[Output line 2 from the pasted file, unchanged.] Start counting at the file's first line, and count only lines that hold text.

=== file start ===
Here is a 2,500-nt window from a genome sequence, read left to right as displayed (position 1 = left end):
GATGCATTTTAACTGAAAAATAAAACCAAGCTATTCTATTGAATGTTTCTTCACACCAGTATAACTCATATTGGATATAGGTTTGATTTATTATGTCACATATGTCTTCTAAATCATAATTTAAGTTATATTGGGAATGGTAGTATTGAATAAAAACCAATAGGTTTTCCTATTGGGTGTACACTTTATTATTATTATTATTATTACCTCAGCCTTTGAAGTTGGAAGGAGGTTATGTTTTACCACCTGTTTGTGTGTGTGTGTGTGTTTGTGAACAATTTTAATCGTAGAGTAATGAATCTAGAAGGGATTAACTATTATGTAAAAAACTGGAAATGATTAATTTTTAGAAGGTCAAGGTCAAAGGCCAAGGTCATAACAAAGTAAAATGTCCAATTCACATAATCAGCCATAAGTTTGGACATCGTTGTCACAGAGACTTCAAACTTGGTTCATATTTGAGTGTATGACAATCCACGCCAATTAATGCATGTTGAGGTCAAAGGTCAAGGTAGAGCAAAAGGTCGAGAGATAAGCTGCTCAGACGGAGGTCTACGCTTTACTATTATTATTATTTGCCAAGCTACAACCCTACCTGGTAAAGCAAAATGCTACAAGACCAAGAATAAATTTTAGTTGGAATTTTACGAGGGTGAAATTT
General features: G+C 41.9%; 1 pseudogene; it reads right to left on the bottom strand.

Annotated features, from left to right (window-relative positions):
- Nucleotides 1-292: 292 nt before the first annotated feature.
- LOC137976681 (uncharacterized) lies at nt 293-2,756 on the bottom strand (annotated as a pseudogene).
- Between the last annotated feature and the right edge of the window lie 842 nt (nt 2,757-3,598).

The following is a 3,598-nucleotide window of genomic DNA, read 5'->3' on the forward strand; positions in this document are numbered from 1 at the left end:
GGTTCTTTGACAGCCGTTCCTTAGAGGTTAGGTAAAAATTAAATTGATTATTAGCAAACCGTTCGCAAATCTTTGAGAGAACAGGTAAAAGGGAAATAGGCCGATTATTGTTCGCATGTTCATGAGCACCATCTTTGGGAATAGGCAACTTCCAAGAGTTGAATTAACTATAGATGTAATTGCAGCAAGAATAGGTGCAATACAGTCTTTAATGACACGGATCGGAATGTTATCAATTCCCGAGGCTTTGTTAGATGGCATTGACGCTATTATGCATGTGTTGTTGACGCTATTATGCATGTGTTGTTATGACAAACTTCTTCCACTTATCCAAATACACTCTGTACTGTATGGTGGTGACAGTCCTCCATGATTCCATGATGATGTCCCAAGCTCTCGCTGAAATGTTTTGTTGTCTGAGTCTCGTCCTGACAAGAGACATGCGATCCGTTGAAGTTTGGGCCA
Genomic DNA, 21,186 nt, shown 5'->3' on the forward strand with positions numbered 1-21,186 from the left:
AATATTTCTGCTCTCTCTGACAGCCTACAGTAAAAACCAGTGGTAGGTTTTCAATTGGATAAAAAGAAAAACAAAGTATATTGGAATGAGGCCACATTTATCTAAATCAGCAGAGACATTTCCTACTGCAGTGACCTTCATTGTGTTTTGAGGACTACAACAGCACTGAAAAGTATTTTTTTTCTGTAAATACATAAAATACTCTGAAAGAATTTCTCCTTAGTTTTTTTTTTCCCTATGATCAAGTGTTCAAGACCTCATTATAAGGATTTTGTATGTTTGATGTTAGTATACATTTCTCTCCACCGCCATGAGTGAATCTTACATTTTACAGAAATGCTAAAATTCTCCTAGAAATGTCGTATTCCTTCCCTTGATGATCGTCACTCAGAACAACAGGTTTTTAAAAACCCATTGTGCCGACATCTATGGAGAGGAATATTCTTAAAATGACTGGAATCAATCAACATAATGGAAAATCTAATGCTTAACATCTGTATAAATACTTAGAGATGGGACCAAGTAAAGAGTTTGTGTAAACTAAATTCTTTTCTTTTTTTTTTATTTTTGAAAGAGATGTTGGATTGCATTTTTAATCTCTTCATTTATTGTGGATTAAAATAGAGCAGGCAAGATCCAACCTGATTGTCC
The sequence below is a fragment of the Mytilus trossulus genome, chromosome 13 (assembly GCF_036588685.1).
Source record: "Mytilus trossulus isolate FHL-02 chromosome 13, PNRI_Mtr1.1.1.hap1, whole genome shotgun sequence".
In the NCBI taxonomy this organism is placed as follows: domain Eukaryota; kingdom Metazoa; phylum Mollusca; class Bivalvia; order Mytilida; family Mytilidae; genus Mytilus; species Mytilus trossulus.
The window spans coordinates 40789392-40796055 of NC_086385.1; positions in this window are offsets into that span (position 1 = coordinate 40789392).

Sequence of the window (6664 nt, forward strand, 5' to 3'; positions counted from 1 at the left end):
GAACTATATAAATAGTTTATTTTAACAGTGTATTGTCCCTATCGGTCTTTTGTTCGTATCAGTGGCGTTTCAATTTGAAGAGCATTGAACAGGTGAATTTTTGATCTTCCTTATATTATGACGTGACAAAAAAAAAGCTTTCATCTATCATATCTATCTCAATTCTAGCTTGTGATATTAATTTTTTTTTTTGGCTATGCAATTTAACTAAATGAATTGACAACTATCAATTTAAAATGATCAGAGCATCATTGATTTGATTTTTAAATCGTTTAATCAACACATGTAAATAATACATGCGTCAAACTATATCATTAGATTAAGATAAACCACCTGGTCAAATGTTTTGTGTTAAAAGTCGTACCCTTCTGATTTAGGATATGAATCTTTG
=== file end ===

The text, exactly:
GATGCATTTTAACTGAAAAATAAAACCAAGCTATTCTATTGAATGTTTCTTCACACCAGTATAACTCATATTGGATATAGGTTTGATTTATTATGTCACATATGTCTTCTAAATCATAATTTAAGTTATATTGGGAATGGTAGTATTGAATAAAAACCAATAGGTTTTCCTATTGGGTGTACACTTTATTATTATTATTATTATTACCTCAGCCTTTGAAGTTGGAAGGAGGTTATGTTTTACCACCTGTTTGTGTGTGTGTGTGTGTTTGTGAACAATTTTAATCGTAGAGTAATGAATCTAGAAGGGATTAACTATTATGTAAAAAACTGGAAATGATTAATTTTTAGAAGGTCAAGGTCAAAGGCCAAGGTCATAACAAAGTAAAATGTCCAATTCACATAATCAGCCATAAGTTTGGACATCGTTGTCACAGAGACTTCAAACTTGGTTCATATTTGAGTGTATGACAATCCACGCCAATTAATGCATGTTGAGGTCAAAGGTCAAGGTAGAGCAAAAGGTCGAGAGATAAGCTGCTCAGACGGAGGTCTACGCTTTACTATTATTATTATTTGCCAAGCTACAACCCTACCTGGTAAAGCAAAATGCTACAAGACCAAGAATAAATTTTAGTTGGAATTTTACGAGGGTGAAATTT